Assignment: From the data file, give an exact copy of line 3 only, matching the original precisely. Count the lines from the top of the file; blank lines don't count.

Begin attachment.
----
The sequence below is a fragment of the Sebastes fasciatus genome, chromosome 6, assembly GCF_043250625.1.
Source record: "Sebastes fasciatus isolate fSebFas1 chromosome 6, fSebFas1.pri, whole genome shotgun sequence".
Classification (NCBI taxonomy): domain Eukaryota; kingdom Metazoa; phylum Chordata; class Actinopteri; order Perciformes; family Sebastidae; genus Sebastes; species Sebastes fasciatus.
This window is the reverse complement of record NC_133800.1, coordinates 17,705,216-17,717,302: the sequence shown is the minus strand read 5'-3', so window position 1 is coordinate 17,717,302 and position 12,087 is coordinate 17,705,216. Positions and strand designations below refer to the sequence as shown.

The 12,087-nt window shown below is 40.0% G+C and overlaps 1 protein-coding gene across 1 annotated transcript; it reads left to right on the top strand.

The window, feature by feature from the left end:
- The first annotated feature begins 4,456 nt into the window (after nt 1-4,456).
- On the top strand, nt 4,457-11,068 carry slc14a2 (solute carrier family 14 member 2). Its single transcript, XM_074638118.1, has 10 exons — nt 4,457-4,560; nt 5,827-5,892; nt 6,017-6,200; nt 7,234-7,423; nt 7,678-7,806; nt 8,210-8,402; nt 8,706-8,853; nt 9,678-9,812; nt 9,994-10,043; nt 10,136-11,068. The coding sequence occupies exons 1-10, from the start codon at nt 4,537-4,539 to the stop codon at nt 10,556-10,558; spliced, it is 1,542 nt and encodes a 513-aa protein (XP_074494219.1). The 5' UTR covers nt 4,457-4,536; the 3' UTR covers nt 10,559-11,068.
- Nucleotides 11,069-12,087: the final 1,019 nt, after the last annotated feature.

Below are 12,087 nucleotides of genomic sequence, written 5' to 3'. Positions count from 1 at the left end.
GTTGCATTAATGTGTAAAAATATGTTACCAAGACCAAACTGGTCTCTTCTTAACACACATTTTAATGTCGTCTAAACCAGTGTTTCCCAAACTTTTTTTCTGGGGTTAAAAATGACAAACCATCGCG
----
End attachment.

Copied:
Classification (NCBI taxonomy): domain Eukaryota; kingdom Metazoa; phylum Chordata; class Actinopteri; order Perciformes; family Sebastidae; genus Sebastes; species Sebastes fasciatus.